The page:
We tend to buy into an illusion of control over our lives, in part because this illusion is often supported. You flip a switch, and a light turns on. You order something online, and it’s delivered on time. Quite a few things in life work in this almost miraculous way—according to plan, as I experienced as a child. My father was a market trader. Every day he had a cup of coffee in a café, and one day the bill he received was unusually high. In addition to his coffee, he was charged for six lemonades. He didn’t drink lemonade, but I loved it, and I was with him that day. How had I managed to order six glasses without asking him for them? I had noted that to order coffee, my father put his hand up and waved his finger as if writing on his tab, saying his name, “Gunster.” I had gone to sit at another table while my father was absorbed in reading his paper, and in exactly the same way I gestured, called out “lemonade” and “Gunster” and lo and behold, I was brought a glass of lemonade six times. My world was running according to plan. For this one time.
We get married, make sacred vows, and then get divorced. Not according to plan. We have children, hope that they are happy and healthy, bring them up properly, but then we get into an argument with them, and we become estranged. Not how we planned it. We start a business, but it goes bankrupt. An infinite number of pursuits in life don’t go according to plan. And here, too, letting go is the key. Letting go of the idea that things will go according to plan, that our lives should be so manageable. “You just have to want it enough.” “You’ve got to toughen up and persevere.” We try to lift each other’s spirits this way, and sometimes this advice is good. But often, it’s not. Sometimes it’s best not to persevere, but to let go.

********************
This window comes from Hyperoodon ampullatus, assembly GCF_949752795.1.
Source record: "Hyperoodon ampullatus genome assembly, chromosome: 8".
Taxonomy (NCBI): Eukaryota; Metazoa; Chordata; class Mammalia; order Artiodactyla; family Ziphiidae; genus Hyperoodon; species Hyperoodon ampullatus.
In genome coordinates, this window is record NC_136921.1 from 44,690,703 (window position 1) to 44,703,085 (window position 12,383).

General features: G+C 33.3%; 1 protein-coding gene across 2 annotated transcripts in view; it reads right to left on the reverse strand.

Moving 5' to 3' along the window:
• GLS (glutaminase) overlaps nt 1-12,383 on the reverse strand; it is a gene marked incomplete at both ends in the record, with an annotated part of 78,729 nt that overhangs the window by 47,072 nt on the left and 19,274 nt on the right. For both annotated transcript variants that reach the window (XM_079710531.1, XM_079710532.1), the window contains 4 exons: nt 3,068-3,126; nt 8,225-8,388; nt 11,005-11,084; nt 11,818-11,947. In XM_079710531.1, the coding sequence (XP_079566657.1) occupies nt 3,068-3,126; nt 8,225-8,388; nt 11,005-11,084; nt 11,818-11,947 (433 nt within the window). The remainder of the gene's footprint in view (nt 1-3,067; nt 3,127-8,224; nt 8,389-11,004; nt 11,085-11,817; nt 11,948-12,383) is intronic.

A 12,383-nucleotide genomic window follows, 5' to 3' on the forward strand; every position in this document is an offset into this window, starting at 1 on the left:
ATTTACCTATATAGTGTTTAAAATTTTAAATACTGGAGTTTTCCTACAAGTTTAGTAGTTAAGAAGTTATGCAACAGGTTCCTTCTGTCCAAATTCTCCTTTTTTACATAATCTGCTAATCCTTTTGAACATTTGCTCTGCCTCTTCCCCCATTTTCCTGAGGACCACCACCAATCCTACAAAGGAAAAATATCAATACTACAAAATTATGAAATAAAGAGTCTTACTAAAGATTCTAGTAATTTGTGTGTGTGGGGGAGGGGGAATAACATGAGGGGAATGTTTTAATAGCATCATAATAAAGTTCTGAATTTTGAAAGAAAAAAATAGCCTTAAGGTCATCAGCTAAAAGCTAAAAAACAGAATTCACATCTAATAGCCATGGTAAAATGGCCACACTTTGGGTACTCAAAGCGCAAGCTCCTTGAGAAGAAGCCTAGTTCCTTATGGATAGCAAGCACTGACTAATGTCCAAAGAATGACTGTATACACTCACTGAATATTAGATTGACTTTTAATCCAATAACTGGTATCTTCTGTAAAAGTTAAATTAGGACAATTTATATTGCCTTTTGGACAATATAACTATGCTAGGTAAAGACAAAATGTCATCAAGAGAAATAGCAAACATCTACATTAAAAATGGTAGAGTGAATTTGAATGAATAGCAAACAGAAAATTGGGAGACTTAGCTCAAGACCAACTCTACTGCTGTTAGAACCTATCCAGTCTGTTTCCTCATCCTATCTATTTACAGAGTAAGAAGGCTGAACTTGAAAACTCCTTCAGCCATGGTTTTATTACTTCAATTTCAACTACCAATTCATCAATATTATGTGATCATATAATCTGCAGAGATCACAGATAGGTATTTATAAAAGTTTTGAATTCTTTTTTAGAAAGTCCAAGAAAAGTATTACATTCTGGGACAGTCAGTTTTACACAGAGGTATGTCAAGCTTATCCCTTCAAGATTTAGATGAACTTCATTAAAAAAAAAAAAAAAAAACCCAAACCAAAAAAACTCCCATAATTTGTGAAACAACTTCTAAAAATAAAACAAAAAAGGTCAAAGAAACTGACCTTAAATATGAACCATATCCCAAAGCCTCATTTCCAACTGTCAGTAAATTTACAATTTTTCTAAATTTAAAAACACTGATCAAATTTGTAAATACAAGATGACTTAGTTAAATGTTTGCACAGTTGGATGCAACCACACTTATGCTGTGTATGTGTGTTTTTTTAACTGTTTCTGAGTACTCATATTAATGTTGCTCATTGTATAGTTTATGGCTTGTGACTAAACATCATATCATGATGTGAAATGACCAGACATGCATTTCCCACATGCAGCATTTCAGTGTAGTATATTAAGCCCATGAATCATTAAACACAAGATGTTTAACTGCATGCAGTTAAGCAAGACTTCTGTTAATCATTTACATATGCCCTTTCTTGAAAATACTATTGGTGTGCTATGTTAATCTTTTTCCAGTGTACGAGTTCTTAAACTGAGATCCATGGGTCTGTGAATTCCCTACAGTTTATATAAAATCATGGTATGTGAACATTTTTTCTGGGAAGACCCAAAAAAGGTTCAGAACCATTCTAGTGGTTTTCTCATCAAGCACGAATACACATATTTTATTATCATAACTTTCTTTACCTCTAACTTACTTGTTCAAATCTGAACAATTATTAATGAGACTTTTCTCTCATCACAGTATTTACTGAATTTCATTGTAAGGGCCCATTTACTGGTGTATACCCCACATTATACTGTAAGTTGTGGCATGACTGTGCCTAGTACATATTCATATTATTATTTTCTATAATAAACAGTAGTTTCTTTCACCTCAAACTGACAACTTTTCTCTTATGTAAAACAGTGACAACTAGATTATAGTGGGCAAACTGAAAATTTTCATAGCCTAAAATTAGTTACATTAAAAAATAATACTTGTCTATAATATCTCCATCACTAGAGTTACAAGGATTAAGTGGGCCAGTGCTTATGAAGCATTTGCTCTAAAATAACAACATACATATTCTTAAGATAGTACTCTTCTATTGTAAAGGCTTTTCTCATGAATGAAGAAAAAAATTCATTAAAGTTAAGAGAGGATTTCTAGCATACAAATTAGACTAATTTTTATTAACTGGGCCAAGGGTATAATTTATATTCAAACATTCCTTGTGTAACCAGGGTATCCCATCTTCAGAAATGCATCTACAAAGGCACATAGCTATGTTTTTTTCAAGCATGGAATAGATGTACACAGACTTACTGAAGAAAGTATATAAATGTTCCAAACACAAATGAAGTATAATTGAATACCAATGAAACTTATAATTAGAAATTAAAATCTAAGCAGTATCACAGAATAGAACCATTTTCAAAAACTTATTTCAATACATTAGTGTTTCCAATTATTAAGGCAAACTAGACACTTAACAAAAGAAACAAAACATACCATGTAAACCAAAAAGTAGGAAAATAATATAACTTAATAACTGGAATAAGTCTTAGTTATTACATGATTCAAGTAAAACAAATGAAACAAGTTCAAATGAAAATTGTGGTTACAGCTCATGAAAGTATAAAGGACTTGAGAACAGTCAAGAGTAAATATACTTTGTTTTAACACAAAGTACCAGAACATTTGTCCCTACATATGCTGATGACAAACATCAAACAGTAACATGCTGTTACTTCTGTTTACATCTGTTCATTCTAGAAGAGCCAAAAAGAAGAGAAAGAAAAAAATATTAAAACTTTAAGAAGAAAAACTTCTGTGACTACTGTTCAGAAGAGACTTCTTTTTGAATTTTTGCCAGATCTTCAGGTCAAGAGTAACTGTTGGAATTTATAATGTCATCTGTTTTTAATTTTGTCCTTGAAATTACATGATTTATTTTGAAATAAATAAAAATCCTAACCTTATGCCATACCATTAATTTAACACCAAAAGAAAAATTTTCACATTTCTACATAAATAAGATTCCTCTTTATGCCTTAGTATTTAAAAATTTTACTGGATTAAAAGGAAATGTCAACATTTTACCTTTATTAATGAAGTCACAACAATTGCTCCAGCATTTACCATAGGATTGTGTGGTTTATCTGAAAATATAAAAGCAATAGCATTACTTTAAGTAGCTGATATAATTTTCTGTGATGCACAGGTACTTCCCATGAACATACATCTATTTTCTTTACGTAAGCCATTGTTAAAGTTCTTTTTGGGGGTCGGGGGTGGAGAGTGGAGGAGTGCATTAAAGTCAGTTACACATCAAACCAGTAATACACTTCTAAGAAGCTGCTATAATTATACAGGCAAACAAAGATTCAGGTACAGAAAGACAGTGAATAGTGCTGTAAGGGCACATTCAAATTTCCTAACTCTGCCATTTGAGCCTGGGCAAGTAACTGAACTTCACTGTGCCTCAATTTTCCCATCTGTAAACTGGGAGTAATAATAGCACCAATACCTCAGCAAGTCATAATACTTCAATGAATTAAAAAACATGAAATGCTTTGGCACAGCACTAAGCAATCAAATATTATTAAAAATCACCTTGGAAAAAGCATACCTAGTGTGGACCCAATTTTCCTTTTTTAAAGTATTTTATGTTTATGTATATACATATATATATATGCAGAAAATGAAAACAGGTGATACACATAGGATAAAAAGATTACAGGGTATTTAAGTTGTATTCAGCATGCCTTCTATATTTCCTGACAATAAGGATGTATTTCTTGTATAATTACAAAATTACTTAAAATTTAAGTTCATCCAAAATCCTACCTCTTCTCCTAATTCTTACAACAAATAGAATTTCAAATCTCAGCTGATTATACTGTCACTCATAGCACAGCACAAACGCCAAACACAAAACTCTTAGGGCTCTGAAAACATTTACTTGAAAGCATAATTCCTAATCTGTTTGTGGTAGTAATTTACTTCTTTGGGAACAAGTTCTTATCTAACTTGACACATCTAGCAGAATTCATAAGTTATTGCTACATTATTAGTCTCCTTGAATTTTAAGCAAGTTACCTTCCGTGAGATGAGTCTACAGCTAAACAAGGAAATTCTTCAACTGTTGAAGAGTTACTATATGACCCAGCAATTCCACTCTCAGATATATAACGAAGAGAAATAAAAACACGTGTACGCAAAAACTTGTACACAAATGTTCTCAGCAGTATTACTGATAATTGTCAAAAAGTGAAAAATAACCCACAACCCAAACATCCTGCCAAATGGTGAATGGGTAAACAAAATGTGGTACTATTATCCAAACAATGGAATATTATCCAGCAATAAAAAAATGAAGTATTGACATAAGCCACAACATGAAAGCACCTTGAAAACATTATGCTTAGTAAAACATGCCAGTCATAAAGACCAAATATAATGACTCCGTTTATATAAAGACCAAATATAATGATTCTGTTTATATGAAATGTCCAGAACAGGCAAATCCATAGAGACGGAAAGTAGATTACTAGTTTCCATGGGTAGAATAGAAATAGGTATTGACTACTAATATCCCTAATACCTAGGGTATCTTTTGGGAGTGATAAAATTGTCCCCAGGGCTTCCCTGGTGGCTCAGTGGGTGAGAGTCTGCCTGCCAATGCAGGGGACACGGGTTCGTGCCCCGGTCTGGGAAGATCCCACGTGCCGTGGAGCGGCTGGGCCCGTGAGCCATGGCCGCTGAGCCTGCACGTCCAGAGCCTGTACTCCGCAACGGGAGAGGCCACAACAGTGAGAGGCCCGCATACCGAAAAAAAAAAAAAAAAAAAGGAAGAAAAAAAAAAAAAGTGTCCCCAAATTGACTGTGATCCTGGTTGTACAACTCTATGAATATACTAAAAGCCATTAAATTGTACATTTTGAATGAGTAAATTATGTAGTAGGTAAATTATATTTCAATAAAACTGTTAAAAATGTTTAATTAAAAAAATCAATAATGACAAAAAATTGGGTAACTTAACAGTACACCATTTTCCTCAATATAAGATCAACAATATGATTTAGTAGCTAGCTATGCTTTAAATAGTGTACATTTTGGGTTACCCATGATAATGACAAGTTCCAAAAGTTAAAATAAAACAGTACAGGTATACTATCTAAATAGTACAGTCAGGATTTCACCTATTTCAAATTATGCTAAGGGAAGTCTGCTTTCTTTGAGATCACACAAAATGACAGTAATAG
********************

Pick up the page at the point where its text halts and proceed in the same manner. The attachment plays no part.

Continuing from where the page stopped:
Especially when it comes to intimate relationships, we tend to hold firm to notions of how the other person “should be” and we try to change our partners. Psychologist John Gottman, a leading specialist on relationships, found that as much as a shocking 69 percent of the conflicts in relationships are over things that can’t be changed. One key to a successful marriage, he writes, is that both partners realize that there are quite a few things they can’t change about the other. They have decided to accept each other “with all their faults.”